(f) In the last sentence of sub-paragraph (f) of the U.S. paper, it might be made clearer that the defence costs of which the German Government must bear its share are those of defence production, as it has already been stated at the bottom of the first page of the U.S. paper that the German Government should pay for the recruitment, uniform, pay and accommodation of German units.
5. As regards what might be said in Committee about the U.S. paper, our comments are a good deal more general. Perhaps the chief point to make is that, in the Preparatory Group, the representatives of Defence Ministers will not be asked to make comments on the political assumptions of the paper but only on its technical aspects. However, it seems impossible to divorce the two considerations and we have, therefore, tried to put on paper some tentative views as to the political setting in which the U.S. paper will have to be discussed at the meeting of the Defence Ministers.
6. Our first proposition is that safeguards, however carefully framed, may not endure much longer than the establishment of a fully independent West German Government. From this reasonable expectation it follows that, in the final analysis, only the integration of Western Germany in the Western community can ultimately protect the other nations of Western Europe from a resurgence of German militarism.
7. Second, it would be desirable (if it is politically feasible) for the French and others to be given some assurance, even an informal one, that the Americans are thinking in longer terms in their planning for the establishment of an integrated force in Western Europe. Plans calling for the creation of an integrated force by 1954 leave open the question of how long U.S. forces will continue to remain in Europe. On the other hand, the French themselves must realize that Western Europe has little chance of surviving in the face of Russian power in anything like its present form unless the Americans remain in Europe, so they have, in effect, no option but to plan on the assumption that the United States will not build up German units and then withdraw from the Continent.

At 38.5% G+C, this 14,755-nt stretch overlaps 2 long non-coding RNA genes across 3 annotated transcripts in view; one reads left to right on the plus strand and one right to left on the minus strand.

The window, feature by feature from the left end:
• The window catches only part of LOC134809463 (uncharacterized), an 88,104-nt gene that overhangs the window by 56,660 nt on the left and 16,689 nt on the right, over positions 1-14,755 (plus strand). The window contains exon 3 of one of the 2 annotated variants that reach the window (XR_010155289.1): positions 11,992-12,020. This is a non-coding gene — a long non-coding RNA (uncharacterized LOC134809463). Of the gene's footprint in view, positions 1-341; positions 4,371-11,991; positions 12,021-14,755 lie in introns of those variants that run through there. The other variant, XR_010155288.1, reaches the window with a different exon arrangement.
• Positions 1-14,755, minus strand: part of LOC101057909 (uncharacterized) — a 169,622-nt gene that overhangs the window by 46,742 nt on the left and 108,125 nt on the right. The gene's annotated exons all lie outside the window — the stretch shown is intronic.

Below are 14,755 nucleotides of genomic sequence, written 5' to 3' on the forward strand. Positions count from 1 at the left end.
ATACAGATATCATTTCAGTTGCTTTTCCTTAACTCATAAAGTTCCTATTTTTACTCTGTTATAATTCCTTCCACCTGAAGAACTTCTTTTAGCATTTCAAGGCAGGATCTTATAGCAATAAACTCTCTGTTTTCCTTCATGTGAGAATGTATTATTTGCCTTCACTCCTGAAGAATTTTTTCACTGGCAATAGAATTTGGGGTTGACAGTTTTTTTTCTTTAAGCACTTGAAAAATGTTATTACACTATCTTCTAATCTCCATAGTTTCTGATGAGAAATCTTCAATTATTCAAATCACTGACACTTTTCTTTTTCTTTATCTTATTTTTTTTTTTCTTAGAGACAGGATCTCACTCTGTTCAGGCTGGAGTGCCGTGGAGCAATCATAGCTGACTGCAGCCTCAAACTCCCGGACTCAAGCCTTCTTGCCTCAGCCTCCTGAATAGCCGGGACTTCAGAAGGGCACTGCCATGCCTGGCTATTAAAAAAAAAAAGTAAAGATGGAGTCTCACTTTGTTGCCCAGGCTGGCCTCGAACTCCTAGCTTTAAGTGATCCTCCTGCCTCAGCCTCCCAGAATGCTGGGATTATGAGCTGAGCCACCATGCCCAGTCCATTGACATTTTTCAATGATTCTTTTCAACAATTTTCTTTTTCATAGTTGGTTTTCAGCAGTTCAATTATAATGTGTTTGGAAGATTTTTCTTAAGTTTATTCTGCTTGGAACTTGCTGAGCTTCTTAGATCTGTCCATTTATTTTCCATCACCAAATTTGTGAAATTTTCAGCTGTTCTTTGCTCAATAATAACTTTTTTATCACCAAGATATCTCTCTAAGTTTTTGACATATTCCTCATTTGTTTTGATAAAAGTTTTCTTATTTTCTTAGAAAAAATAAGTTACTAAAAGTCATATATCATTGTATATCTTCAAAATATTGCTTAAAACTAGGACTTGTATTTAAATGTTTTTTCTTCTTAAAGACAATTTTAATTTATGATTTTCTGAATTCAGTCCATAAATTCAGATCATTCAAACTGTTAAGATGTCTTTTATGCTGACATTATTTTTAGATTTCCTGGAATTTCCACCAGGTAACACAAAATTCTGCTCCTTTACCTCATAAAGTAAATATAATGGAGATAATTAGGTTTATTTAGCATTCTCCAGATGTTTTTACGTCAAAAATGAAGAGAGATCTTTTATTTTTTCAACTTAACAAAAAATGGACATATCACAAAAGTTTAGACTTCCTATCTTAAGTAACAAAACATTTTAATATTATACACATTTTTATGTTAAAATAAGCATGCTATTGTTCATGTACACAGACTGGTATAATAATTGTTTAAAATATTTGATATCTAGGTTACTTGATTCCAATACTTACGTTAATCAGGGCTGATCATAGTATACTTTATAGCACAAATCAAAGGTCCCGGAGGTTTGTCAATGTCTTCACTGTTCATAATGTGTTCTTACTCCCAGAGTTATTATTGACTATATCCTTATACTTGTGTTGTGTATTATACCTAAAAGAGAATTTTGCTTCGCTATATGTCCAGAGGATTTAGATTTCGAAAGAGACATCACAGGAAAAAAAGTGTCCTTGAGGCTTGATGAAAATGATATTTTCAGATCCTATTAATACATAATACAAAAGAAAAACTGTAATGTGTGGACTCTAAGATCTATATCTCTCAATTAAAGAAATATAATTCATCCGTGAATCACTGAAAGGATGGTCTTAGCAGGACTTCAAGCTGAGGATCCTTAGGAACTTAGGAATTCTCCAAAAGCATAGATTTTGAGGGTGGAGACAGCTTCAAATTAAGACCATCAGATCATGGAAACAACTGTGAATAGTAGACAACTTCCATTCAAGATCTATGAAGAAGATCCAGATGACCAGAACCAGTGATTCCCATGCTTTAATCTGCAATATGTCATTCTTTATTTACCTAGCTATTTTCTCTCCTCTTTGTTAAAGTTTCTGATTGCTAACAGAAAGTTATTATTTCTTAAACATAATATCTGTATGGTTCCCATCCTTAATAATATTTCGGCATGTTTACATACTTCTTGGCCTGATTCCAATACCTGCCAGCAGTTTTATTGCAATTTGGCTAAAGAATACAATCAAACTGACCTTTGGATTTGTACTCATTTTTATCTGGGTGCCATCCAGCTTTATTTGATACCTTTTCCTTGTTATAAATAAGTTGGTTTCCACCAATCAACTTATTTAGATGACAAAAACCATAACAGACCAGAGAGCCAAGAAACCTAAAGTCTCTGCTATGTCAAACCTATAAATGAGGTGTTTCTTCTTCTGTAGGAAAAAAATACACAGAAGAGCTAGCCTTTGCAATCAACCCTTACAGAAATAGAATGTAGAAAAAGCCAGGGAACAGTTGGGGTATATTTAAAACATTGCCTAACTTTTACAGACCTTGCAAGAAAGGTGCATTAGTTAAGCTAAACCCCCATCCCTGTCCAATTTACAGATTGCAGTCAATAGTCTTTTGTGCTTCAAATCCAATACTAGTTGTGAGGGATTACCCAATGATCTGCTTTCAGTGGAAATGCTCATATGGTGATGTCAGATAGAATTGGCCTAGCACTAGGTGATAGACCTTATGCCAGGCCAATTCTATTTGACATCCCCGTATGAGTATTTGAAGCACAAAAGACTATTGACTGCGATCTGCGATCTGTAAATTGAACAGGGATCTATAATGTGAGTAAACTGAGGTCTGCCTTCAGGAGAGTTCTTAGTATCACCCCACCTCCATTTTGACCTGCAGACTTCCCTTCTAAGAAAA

8. Our final proposition is that we should not be led by the logic of the purely military argument into pressing the French too hard for an immediate agreement on a programme that has immense political difficulties for them and, in any case, cannot be implemented immediately. As the timing of military planning is basic to some of the French misgivings, it might be helpful if more attention were given either in the paper itself or in the discussion of the paper by Ministers, to the probable timetable. For example, we do not have authoritative military answers to the following questions:
(a) When can we expect the establishment of an integrated force in Europe? (That is, when will the first United States divisions under SHAPE probably arrive in Europe-)
(b) How long would it take for present and planned production programmes in North Atlantic countries to turn out enough equipment for not only North Atlantic units which are to be formed but also for German units to participate in the integrated force?
(c) How long are we planning to have an integrated force in Europe - for a set number of years or indefinitely?
(d) When are Governments expected to commit themselves to the establishment of an integrated force and the participation of German units in it (Mr. Acheson's "single package" proposal) - at the next meeting of the Council, probably in December?
72Le comité des chefs d'état-major ne s'est pas réuni pour étudier ce document, qui semble avoir été rattrapé par les événements.